MAPPS' Marlow Tells Congress It's Time for Action on National Parcel System

Reston, VA, September 21, 2009 – Noting that studies have recommended a national parcel system for nearly 30 years Susan Marlow, President of Smart Data Strategies (Franklin, TN), chair of the MAPPS Cadastre Task Force, and a member of the National Research Council/National Academy of Sciences panel that wrote the report National Land Parcel Data: A Vision for the Future told Congress September 17 it’s time for action, not more studies.

Appearing before the Oversight and Investigations Subcommittee of the House Committee on Financial Services, Ms. Marlow said Federal agencies should increase utilization of geospatial technologies to address transparency and accountability in the Federal government’s financial services activities, including the Troubled Asset Relief Program (TARP). "In the United States, there are some 3200 counties and as a result, when it comes to parcel data, there are 3200 plus puzzle pieces that don’t quite fit together.  While millions of dollars are spent on the creation and maintenance of this data at the local level, the investments are not being realized at the Federal level due to a lack of coordination," Marlow said. The hearing, "Utilizing Technology to Improve TARP and Financial Oversight" focused on how technology can be used to ensure Federal agencies provide strong, coordinated oversight of financial services activity. Nine members of Congress attended the hearing including Subcommittee Chairman Dennis Moore (D-KS), Subcommittee Ranking Member Judy Biggert (R-IL), Representatives Carolyn Maloney (D-NY), Stephen Lynch (D-MA), John Adler (D-NJ), Ron Klein (D-FL), Christopher Lee (R-NY), and Erik Paulsen (R-MN).

"It is imperative that we utilize available technologies, such as parcel-based geospatial data and systems, to monitor and protect something so vital to our country’s well being," Marlow told the Congressional panel. "When one looks at the agenda for this Congress, from mortgages to climate change, from health care to a smart energy grid, it cannot be effectively implemented today because of the Federal government’s failure to properly utilize geospatial data."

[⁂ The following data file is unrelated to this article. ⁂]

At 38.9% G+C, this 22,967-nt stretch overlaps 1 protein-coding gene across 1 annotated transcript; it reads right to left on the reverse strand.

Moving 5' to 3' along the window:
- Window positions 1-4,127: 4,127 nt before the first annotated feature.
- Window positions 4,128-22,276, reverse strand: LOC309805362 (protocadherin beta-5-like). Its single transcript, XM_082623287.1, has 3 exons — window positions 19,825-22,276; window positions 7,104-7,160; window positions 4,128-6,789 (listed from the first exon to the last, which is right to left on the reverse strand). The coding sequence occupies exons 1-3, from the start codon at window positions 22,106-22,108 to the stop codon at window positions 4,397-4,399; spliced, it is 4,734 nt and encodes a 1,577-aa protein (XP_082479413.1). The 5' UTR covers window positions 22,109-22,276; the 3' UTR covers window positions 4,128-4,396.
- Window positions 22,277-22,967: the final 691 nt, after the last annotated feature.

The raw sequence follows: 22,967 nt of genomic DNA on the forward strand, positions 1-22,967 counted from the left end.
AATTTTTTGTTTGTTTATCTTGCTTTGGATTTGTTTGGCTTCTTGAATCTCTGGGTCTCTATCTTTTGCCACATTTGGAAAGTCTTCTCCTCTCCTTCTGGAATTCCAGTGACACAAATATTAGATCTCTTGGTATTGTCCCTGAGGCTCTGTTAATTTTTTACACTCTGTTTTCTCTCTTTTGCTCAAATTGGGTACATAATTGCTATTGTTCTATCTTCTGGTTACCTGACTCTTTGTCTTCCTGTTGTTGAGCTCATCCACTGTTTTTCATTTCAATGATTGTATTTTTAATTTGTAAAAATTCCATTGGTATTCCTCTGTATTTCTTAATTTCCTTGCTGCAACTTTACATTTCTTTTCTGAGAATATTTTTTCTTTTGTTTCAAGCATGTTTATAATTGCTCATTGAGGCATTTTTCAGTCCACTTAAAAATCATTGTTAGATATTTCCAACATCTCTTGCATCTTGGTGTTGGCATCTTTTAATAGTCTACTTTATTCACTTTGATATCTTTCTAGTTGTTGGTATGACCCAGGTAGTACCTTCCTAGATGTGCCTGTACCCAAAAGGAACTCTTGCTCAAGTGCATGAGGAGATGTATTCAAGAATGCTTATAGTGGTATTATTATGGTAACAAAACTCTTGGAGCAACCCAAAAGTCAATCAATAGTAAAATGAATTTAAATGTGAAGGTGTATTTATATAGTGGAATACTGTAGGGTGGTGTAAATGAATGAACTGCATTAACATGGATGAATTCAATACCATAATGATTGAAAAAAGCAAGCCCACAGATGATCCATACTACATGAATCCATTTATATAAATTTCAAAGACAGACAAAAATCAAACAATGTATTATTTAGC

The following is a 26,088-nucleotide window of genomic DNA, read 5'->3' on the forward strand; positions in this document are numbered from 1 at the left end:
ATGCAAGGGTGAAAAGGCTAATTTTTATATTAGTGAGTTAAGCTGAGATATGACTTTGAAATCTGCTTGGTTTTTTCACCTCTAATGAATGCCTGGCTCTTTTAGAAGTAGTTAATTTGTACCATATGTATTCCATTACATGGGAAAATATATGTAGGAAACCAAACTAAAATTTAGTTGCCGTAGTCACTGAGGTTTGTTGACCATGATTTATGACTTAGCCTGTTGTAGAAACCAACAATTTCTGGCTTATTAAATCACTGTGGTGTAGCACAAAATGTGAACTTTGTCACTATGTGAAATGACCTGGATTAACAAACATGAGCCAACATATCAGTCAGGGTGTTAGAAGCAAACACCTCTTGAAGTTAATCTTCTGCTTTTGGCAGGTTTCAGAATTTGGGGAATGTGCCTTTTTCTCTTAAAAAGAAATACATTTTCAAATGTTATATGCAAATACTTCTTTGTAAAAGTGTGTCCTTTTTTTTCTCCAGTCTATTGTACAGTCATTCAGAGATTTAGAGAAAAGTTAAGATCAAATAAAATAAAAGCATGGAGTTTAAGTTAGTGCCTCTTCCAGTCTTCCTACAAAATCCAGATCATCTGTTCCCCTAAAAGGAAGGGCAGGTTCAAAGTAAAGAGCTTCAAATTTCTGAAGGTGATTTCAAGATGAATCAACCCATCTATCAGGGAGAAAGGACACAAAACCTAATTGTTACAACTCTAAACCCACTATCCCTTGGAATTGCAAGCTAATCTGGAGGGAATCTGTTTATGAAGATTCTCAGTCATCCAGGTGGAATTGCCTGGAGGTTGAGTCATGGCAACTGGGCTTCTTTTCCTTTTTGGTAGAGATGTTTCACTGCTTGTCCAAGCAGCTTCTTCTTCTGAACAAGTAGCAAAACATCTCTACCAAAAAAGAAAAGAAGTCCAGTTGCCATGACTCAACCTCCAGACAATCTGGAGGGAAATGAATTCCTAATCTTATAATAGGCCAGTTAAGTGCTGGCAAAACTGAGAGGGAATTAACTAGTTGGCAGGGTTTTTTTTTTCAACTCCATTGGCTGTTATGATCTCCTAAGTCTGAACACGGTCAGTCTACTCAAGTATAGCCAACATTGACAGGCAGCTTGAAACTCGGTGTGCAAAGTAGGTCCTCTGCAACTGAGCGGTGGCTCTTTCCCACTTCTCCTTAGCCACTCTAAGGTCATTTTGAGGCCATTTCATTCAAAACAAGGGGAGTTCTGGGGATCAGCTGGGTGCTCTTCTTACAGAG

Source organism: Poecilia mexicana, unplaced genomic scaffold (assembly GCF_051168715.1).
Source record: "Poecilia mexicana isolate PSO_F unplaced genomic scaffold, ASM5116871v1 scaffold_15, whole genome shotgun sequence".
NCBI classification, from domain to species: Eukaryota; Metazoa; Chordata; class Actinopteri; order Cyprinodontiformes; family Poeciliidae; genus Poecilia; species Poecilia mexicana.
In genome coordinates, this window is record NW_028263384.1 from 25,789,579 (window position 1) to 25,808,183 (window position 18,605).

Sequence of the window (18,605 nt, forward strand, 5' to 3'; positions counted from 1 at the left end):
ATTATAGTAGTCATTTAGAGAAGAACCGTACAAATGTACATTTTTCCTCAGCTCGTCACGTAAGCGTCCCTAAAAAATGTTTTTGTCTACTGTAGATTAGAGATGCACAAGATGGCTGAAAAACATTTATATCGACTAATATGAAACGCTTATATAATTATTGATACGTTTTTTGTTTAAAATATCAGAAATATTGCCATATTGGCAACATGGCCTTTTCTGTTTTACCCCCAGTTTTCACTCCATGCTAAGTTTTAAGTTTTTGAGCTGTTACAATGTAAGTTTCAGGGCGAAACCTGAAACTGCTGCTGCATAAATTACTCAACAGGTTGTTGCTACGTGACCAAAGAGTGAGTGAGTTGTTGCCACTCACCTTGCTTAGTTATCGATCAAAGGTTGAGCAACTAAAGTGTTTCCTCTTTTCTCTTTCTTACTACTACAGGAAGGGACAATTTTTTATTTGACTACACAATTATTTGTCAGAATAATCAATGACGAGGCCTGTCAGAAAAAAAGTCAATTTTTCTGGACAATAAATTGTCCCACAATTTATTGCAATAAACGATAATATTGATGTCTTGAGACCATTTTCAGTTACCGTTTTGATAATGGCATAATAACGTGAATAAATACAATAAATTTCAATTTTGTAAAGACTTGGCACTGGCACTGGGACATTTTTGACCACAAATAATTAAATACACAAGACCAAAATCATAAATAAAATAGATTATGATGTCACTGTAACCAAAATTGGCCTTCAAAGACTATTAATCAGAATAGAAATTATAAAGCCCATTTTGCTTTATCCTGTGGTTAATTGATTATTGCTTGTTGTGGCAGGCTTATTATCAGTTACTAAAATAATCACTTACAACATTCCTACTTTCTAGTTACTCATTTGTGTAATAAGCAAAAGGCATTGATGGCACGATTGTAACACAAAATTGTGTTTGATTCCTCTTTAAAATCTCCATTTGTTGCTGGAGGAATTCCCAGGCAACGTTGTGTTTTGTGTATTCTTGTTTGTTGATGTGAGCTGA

"Parcel data can provide an early warning system to changes in the market, as we saw in recent years with mortgage foreclosures," the MAPPS witness said. 

During questioning, Chairman Moore not only pointed to the MAPPS recommendations concerning three bills (H.R. 932, H.R. 1242, and H.R. 1520) before Congress, but he also highlighted the MAPPS recommendation to amend the Home Mortgage Disclosure Act (HMDA) to require data collection at the parcel level.

Marlow reminded Congress that the National Spatial Data Infrastructure (NSDI), called for by President Clinton in an Executive Order and later reaffirmed by President Bush, established seven framework layers of geospatial data for Federal investment – including a parcel layer. "Sadly, fifteen years later, little progress has been made in creating the NSDI," she commented. 

"While FedEx can track the location of millions of packages per day moving around the world, the Federal government does not track the location of land, and it is stationary," Marlow said. "The technology exists, a robust, qualified and competent private sector is in place, and the solutions are waiting to be implemented. What is lacking is demand-driven leadership from the Federal government."

Click HERE to access the MAPPS Testimony.

Click HERE to access the Subcommittee Website and Archived Webcast.

Formed in 1982, MAPPS is the only national association exclusively comprised of private firms in the remote sensing, spatial data and geographic information systems field in the United States. Current MAPPS memberships span the entire spectrum of the geospatial community, including Member Firms engaged in satellite and airborne remote sensing, surveying, photogrammetry, aerial photography, LIDAR, hydrography, bathymetry, charting, aerial and satellite image processing, GPS, and GIS data collection and conversion services. MAPPS also includes Associate Member Firms, which are companies that provide hardware, software, products and services to the geospatial profession in the United States and other firms from around the world. MAPPS provides its 160+ member firms opportunities for networking and developing business-to-business relationships, information sharing, education, public policy advocacy, market growth, and professional development and image enhancement. For more information on MAPPS, please visit